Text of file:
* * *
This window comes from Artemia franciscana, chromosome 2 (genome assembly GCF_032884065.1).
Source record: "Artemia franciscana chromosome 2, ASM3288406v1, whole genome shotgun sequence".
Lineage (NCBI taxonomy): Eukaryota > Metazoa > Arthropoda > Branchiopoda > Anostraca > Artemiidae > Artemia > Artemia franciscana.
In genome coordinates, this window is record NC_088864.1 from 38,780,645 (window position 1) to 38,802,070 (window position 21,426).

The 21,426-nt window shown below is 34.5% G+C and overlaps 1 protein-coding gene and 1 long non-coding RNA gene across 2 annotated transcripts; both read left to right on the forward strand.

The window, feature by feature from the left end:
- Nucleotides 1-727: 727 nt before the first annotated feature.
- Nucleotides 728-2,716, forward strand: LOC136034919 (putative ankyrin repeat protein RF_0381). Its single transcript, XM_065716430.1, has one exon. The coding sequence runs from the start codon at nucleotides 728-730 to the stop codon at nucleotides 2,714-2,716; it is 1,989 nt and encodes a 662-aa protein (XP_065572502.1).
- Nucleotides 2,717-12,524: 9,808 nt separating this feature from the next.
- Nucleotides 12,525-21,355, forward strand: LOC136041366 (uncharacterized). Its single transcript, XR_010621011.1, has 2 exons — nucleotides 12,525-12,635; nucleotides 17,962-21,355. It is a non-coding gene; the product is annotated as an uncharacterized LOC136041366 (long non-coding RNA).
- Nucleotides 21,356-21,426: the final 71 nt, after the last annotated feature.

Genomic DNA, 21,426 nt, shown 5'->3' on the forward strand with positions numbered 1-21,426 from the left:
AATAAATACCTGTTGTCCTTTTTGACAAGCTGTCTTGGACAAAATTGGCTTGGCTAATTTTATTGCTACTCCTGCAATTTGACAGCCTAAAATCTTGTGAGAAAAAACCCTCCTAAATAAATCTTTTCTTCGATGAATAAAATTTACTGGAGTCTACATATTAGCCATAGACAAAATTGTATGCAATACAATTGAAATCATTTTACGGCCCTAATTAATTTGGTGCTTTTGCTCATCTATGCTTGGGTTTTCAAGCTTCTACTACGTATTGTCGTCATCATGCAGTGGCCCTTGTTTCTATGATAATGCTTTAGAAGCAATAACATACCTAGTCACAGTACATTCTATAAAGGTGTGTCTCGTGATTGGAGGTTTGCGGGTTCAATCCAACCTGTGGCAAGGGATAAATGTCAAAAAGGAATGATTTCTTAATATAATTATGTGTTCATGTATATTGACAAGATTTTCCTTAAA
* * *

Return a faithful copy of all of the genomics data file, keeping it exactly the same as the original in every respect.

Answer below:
This window comes from Artemia franciscana, chromosome 2 (genome assembly GCF_032884065.1).
Source record: "Artemia franciscana chromosome 2, ASM3288406v1, whole genome shotgun sequence".
Lineage (NCBI taxonomy): Eukaryota > Metazoa > Arthropoda > Branchiopoda > Anostraca > Artemiidae > Artemia > Artemia franciscana.
In genome coordinates, this window is record NC_088864.1 from 38,780,645 (window position 1) to 38,802,070 (window position 21,426).

The 21,426-nt window shown below is 34.5% G+C and overlaps 1 protein-coding gene and 1 long non-coding RNA gene across 2 annotated transcripts; both read left to right on the forward strand.

The window, feature by feature from the left end:
- Nucleotides 1-727: 727 nt before the first annotated feature.
- Nucleotides 728-2,716, forward strand: LOC136034919 (putative ankyrin repeat protein RF_0381). Its single transcript, XM_065716430.1, has one exon. The coding sequence runs from the start codon at nucleotides 728-730 to the stop codon at nucleotides 2,714-2,716; it is 1,989 nt and encodes a 662-aa protein (XP_065572502.1).
- Nucleotides 2,717-12,524: 9,808 nt separating this feature from the next.
- Nucleotides 12,525-21,355, forward strand: LOC136041366 (uncharacterized). Its single transcript, XR_010621011.1, has 2 exons — nucleotides 12,525-12,635; nucleotides 17,962-21,355. It is a non-coding gene; the product is annotated as an uncharacterized LOC136041366 (long non-coding RNA).
- Nucleotides 21,356-21,426: the final 71 nt, after the last annotated feature.

Genomic DNA, 21,426 nt, shown 5'->3' on the forward strand with positions numbered 1-21,426 from the left:
AATAAATACCTGTTGTCCTTTTTGACAAGCTGTCTTGGACAAAATTGGCTTGGCTAATTTTATTGCTACTCCTGCAATTTGACAGCCTAAAATCTTGTGAGAAAAAACCCTCCTAAATAAATCTTTTCTTCGATGAATAAAATTTACTGGAGTCTACATATTAGCCATAGACAAAATTGTATGCAATACAATTGAAATCATTTTACGGCCCTAATTAATTTGGTGCTTTTGCTCATCTATGCTTGGGTTTTCAAGCTTCTACTACGTATTGTCGTCATCATGCAGTGGCCCTTGTTTCTATGATAATGCTTTAGAAGCAATAACATACCTAGTCACAGTACATTCTATAAAGGTGTGTCTCGTGATTGGAGGTTTGCGGGTTCAATCCAACCTGTGGCAAGGGATAAATGTCAAAAAGGAATGATTTCTTAATATAATTATGTGTTCATGTATATTGACAAGATTTTCCTTAAA